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Cirspus Attucks Coaltion Period One

Group Members and Role=


  • Kevin - speaker
  • Luke - debater
  • Jon - photoshop, facebook
  • Jon, Joe, and Shane - video and radio ad
  • Andrew - Print Journalist

Group Slogan

“A Brother in Need is a Brother Indeed!”

Orator: Text of Your Speech









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Crispus Attucks Official Handout




Gentlemen, Delegates, Representatives, and Revolutionaries; I come before thee as an American. With what great sweetness we have here tasted the representation we have fought and died for, indeed the whole room vibrates with the fervor of freedom. I wish this house nothing if not co-operation and prosperity forever more. The fist blood shed of the American revolution, was not in Lexington. It was in Boston. The first blood, the first martyr, the first Patriot... let the word sit on your tongue the first Patriot... was a black man. We there after cried no taxation without representation. What a just cause it was. What right did the crown have to demand of us when we did not take part in the disillusion making? Does every one agree? Does any one deny that that is what we fought for? Brittan needed money. It did. The seven years war took its toll. What was asked of us was a comparatively small tax. We denied it solely because we were not respected. That is what we fought for is it not? Indeed, is it any wonder the first Patriot was a black man. Even the slaves that fought for the British fought for the same cause as ourselves, did they not? There respect, there rights, their freedom. Are we who sit here soaking in the radiance of acknowledgment anything better in there eyes, than a new crown with a different flag? No taxation without representation. How much have we taxed them? What representation have they? Virtual representation? There's no use denying it, we are our mother's son Slavery. Any of you who have boos resenting about you please let them out at the end of the next sentence. Slavery is bad. Alright now listen. Conflict is the growing pains of a nation, so please tolerate any further blasphemy from my mouth. To deny slavery as a pertinent issue will not suffice. New territories in the north west and unification of the coastal provinces demand that this be addressed.

The south cries that slavery is necessary for their functional style of life, Yes. The north cries that abolition of slavery will surely cause friction within the union, Yes. But in the words of a fellow American is life So dear or peace so sweet it is to be purchased at the price of chains and slavery? Why is that mantra less true now? Because our congress has no money? What funds had we during the war? Because our brethren unwilling to change? What else would you call a loyalist? Here i must make a distinction. I do not wish for separation. We've nothing if not our unity. We may if we must wean ourselves off of slavery as a child weans itself off of it's mothers milk. If tariffs and taxes with the ultimate goal of eventual liberty is the best we can manage, then fine. Better small progress together, than stagnancy divided. I own slaves. A fact of which i am not proud. If they were taken away from me, my estate would be in sheer distress and go to pieces. I know full well the burden i am asking, not the south, but you all to bear. For what happens to one of us concerns all of us. It will be a concern for the united states of America. Washington. You are a Virginian. Where would you be without the militia men from New York and deleware and the carolinas? They died for our country as a united people, let us honor them by living as a united people. No oppression from superior kings, or superior states, or superior races. Are not the scotts irish, the Germans, the dutch our brothers? No one can deny that the humans working fields for wealth they will never see are American. No one can deny that the middle passage and torn families put them in a dire state of need. As my propaganda department so truthfully and eloquently states, a brother in need is a brother indeed.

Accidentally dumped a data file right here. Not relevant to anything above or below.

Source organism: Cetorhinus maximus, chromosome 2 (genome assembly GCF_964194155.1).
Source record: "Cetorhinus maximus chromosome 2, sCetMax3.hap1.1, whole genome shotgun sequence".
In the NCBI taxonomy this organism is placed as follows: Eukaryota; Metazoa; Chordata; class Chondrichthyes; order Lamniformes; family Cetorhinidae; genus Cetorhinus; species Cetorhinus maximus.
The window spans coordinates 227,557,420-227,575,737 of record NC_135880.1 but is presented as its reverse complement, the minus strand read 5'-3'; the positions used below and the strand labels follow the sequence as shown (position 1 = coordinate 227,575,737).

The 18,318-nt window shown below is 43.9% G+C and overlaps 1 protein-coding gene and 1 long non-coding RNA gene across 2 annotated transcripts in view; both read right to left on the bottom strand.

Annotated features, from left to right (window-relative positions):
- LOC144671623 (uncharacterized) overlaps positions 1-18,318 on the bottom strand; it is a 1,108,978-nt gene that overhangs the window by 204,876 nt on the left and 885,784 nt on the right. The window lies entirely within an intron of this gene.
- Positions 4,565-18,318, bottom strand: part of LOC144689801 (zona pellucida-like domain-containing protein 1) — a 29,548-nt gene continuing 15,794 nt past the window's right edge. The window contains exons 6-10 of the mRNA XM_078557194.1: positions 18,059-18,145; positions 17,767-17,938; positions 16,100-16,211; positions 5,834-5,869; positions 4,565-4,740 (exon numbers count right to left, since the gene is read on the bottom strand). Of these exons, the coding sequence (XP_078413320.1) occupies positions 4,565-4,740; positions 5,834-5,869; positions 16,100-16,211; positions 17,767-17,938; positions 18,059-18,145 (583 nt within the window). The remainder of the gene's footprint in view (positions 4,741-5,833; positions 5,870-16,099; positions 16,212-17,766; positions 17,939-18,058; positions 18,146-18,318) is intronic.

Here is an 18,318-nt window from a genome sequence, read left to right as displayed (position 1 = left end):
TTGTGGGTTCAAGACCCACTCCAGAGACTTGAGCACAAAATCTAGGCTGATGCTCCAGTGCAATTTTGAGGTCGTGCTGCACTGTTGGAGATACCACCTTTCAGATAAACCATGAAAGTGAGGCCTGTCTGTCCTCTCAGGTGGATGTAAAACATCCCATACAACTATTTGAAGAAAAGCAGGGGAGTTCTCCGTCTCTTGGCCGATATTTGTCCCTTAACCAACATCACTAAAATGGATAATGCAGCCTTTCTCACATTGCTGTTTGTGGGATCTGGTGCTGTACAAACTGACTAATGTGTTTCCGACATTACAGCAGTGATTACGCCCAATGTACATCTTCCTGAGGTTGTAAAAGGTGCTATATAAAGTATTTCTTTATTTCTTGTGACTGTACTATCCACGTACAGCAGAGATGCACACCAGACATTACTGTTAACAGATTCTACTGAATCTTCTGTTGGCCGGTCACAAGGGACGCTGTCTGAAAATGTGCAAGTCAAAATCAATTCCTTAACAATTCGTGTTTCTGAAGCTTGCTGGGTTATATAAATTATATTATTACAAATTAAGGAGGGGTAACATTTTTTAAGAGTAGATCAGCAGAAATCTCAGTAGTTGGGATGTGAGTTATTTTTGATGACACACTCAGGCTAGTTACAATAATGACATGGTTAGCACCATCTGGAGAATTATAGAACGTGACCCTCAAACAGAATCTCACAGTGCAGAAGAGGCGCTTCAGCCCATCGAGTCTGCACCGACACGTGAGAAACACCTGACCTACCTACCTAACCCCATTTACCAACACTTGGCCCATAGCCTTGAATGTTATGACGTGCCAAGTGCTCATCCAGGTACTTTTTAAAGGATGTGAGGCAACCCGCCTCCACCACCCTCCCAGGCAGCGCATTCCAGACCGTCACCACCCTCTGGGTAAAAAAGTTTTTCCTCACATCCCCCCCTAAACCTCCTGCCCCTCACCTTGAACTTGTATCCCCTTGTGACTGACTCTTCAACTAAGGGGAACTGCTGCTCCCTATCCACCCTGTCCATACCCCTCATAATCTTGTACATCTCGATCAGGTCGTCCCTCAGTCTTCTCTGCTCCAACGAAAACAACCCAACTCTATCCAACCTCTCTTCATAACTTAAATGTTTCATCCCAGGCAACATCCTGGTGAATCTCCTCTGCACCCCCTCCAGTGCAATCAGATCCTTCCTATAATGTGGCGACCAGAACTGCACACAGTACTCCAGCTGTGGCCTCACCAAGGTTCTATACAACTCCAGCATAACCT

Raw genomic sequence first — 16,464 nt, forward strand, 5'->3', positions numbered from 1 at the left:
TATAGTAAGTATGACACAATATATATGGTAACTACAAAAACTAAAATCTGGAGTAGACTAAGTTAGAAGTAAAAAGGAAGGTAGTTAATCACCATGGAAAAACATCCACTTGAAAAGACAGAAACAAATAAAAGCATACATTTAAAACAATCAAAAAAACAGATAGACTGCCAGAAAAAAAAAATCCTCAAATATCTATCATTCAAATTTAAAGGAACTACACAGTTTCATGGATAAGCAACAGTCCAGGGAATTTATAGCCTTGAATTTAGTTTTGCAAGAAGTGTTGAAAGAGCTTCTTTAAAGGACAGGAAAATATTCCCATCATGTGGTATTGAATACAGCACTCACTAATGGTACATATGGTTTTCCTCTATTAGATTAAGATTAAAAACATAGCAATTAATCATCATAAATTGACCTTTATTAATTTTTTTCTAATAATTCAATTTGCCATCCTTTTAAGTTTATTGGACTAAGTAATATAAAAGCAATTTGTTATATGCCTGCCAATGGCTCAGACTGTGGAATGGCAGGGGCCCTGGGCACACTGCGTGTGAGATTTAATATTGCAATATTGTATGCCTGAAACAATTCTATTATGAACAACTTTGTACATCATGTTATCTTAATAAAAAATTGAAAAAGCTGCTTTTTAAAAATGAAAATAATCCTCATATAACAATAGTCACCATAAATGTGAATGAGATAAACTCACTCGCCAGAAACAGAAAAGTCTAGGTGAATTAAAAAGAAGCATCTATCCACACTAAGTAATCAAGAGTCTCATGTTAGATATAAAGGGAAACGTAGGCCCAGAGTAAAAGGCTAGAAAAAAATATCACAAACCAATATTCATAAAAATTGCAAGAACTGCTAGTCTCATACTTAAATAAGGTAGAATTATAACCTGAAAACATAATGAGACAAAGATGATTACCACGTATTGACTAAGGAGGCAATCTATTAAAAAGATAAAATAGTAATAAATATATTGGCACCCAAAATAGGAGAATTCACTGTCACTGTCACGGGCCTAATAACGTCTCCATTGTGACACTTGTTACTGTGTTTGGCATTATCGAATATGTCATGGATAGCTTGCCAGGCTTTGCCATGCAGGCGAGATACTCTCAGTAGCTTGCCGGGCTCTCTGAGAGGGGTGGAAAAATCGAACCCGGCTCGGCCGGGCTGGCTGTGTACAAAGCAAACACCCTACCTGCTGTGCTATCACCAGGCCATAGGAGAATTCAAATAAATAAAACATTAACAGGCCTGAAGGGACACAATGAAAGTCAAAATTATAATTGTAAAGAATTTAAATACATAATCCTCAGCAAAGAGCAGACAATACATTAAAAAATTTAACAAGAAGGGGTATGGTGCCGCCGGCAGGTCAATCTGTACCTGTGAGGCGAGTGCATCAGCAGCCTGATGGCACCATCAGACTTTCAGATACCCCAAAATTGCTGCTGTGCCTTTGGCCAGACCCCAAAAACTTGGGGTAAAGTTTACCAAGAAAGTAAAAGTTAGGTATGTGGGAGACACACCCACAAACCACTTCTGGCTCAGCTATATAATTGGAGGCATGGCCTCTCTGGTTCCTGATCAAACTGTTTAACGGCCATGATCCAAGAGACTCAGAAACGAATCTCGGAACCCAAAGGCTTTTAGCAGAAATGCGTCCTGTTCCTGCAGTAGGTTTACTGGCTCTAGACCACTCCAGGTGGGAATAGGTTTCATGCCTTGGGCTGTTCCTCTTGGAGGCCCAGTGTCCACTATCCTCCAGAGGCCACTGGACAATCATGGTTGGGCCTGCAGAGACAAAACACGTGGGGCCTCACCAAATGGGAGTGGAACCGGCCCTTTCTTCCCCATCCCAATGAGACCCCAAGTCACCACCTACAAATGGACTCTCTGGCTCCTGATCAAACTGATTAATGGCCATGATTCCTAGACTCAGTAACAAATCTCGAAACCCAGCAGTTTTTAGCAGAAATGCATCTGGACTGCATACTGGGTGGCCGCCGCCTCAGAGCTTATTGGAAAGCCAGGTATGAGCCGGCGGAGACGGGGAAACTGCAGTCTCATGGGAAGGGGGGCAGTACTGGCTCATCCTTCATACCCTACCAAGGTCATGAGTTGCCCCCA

Debater: Possible Objections to Plan and Your Replies
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Mr. Morris raises an objection.


  • Freeing slaves is economically viable.
  • If you say there like children and they need you, then why don't you whip your children?
  • The amount of slaves that die in the middle passage is raising the price and making it less economically viable to import labor.
  • You are importing labor when there's labor already here.
  • The Elizabeth Mumbet case proves that they would still work for what you spend on they're housing and food.
  • There have been instances of freed slaves becoming respected people in society during the beginnings of America.

Print Journalist: Write-Up of Convention Activity


As the morning began on the day of the National Convention it was quite hot, foreshadowing the fiery debates to be had about the new Constitution. Many representatives from all of the states had arrived anxious to share their thoughts and ideas, but most of all, to contribute to the creation of the Constitution.

James Madison began the speeches outlining the necessity of the states remaining united. He expressed his opinion that if the states are to remain united th